These multilayer devices (made of a folded continuous layer or several piled up) allow the integration of different functions, approaching the concept of lab-on-paper. Although these could be included in single-layer devices, the use of several layers brings more possibilities. The analytical process is that performed with the aim of obtaining information that allows solving social, economic, scientific, or technical problems. The analysis can be qualitative (with a binary yes/no answer obtained) or (semi)quantitative. Steps go from sampling to data treatment, including detection and several operations carried out with the aim of obtaining sensitive and selective methodologies (here most separation steps are included as well as (bio)interactions for recognition purposes or to obtain detectable species). Technological improvements, especially in sample processing, fluid flow control, signal amplification and component integration increased the applicability of PADs to real-world problems [78]. Several strategies can be employed for controlled fluid actuation and manipulation and thus, slipping, channeling, delaying delivery of reagents, switching to initiate flow on demand, or fluid mixing (considering that the flow is generally laminar) is possible. Moreover, inclusion of nano- and microsized objects as well as filtration [79] or separation [80], and also dilution or preconcentration [81], have been demonstrated.
One of the reasons why paper is excellent substrate for the development of analytical platforms is its versatility. Many different systems and applications can be converted into paper-based formats, taking advantage of its tunable properties. As an example, regarding the detection, multiplexed devices including several electrochemical cells with multiple electrodes can be easily designed [65] (Figure 1B).

2.2.4. Paper as a Warehouse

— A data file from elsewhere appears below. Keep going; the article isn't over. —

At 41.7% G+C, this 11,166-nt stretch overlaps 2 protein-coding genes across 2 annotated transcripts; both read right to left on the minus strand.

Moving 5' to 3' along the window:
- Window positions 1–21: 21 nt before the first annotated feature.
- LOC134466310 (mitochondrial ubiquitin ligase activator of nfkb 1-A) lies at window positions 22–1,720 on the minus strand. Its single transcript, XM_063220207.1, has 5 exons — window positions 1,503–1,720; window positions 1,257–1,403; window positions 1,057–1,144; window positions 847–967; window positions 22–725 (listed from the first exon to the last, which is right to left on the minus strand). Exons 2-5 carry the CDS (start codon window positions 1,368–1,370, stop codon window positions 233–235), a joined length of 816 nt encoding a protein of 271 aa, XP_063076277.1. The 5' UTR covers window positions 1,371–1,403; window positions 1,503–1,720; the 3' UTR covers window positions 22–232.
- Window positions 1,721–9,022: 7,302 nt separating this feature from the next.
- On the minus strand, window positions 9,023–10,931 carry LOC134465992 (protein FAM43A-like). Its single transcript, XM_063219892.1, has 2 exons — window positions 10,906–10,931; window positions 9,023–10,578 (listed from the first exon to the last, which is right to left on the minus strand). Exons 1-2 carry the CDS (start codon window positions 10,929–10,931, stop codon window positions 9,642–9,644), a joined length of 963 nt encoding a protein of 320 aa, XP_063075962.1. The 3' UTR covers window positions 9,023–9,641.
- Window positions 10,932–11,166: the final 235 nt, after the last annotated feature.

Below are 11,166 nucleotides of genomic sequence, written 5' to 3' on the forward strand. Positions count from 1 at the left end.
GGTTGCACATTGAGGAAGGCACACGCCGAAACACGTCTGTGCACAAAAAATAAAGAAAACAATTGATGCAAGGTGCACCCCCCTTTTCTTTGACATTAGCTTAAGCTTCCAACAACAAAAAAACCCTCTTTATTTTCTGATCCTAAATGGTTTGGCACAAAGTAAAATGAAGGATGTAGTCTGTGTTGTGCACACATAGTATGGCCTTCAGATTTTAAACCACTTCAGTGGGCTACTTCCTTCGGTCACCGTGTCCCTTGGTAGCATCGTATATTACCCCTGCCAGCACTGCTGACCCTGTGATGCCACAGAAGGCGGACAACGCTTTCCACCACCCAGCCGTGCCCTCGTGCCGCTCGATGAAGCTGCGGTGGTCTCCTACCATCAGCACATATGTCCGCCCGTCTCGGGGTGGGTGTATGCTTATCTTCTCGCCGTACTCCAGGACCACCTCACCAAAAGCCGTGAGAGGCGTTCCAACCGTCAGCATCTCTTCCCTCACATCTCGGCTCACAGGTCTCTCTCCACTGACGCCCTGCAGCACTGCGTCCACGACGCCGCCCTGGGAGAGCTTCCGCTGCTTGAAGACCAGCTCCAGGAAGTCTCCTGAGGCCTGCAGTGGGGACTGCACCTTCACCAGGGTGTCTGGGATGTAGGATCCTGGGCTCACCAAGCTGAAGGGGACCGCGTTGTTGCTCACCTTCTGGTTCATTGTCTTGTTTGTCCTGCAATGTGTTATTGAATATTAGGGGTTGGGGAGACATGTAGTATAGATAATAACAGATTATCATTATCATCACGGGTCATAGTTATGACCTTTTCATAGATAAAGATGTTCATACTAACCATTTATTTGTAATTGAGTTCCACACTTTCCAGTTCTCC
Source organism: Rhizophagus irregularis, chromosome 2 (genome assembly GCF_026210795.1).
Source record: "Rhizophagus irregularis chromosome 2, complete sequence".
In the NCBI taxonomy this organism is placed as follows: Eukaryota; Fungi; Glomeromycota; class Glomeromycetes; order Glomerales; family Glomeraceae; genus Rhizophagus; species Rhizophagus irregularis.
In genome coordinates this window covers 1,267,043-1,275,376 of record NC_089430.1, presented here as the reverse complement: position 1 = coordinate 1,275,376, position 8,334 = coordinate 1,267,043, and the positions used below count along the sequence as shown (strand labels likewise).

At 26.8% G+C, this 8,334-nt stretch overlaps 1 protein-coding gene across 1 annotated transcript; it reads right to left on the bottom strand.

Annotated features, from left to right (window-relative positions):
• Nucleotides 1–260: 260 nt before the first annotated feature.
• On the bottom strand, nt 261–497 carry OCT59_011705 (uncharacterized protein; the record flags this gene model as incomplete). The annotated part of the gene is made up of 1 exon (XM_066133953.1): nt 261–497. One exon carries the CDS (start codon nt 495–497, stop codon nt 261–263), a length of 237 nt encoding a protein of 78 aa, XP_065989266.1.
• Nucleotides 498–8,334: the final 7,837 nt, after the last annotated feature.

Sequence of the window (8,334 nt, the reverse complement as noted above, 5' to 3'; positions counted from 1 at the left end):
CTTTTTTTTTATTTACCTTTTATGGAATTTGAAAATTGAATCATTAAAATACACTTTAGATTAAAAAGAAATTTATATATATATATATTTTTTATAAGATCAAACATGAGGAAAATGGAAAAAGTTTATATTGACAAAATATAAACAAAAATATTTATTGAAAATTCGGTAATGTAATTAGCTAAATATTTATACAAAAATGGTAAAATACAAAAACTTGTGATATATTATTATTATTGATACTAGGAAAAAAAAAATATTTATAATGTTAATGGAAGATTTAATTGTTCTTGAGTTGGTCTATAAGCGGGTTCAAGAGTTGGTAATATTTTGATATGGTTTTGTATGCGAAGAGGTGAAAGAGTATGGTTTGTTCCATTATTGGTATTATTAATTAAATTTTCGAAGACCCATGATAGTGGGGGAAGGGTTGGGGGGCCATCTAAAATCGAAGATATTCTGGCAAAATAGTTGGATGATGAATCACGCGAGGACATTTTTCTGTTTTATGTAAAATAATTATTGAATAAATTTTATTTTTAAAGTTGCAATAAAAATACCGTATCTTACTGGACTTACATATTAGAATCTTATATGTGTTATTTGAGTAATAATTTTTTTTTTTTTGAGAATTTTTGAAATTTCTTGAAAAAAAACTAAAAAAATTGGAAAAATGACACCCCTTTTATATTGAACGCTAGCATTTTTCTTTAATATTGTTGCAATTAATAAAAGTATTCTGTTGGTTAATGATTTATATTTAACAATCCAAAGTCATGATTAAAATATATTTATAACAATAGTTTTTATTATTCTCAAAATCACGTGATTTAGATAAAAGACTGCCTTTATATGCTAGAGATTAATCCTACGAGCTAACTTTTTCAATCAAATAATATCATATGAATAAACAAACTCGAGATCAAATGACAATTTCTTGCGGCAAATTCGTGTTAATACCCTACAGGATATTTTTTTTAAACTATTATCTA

In a more general way, paper can be considered as a huge warehouse where different elements can be stored using weak or strong bindings, mainly: (i) hydrophobic materials, already commented, to delimit microfluidic areas in two-dimensional platforms, (ii) biological materials, as active reagents for the development of bioassays, (iii) samples that could be even dried for further analysis, allowing transportation from remote settings [82], and (iv) conductive materials, very interesting for electroanalytical purposes. Combination of some of them introduces the concept of electrofluidics [66], by monolithic integration of microfluidics and electronics (Figure 5C). Thus, in the same paper device a hydrophobic barrier (insulated non-microfluidic electrical conductor), and microfluidic channels with and without electronic conductivity could coexist by modification with wax and carbon nanotubes (or conductive polymers). In this case, since an aqueous dispersion of conductive elements is employed, the flow is not impeded, what could happen when dense inks are employed. The same idea could be exploited using micropatterned conductive structures where the conductors (carbon nanotubes or silver nanowires) are monolithically integrated with nanocellulose-based paper [83].